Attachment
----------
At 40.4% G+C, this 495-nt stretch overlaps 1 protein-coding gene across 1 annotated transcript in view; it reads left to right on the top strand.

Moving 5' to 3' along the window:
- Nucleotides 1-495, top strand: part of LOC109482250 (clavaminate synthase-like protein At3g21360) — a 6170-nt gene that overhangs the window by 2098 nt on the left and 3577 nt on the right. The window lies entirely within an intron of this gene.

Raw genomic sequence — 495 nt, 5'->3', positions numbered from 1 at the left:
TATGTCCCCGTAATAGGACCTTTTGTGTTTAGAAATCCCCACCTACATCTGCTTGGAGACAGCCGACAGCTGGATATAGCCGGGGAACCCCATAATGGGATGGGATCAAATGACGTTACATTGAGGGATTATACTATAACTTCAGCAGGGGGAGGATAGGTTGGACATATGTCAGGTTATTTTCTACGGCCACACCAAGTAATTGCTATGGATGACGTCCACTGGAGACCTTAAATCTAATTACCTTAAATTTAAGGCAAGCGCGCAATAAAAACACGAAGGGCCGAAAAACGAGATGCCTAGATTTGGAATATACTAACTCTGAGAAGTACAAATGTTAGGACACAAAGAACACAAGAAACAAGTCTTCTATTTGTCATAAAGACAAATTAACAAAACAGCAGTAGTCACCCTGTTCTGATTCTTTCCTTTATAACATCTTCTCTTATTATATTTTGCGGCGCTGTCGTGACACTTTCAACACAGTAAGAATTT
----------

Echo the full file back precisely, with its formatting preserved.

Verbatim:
At 40.4% G+C, this 495-nt stretch overlaps 1 protein-coding gene across 1 annotated transcript in view; it reads left to right on the top strand.

Moving 5' to 3' along the window:
- Nucleotides 1-495, top strand: part of LOC109482250 (clavaminate synthase-like protein At3g21360) — a 6170-nt gene that overhangs the window by 2098 nt on the left and 3577 nt on the right. The window lies entirely within an intron of this gene.

Raw genomic sequence — 495 nt, 5'->3', positions numbered from 1 at the left:
TATGTCCCCGTAATAGGACCTTTTGTGTTTAGAAATCCCCACCTACATCTGCTTGGAGACAGCCGACAGCTGGATATAGCCGGGGAACCCCATAATGGGATGGGATCAAATGACGTTACATTGAGGGATTATACTATAACTTCAGCAGGGGGAGGATAGGTTGGACATATGTCAGGTTATTTTCTACGGCCACACCAAGTAATTGCTATGGATGACGTCCACTGGAGACCTTAAATCTAATTACCTTAAATTTAAGGCAAGCGCGCAATAAAAACACGAAGGGCCGAAAAACGAGATGCCTAGATTTGGAATATACTAACTCTGAGAAGTACAAATGTTAGGACACAAAGAACACAAGAAACAAGTCTTCTATTTGTCATAAAGACAAATTAACAAAACAGCAGTAGTCACCCTGTTCTGATTCTTTCCTTTATAACATCTTCTCTTATTATATTTTGCGGCGCTGTCGTGACACTTTCAACACAGTAAGAATTT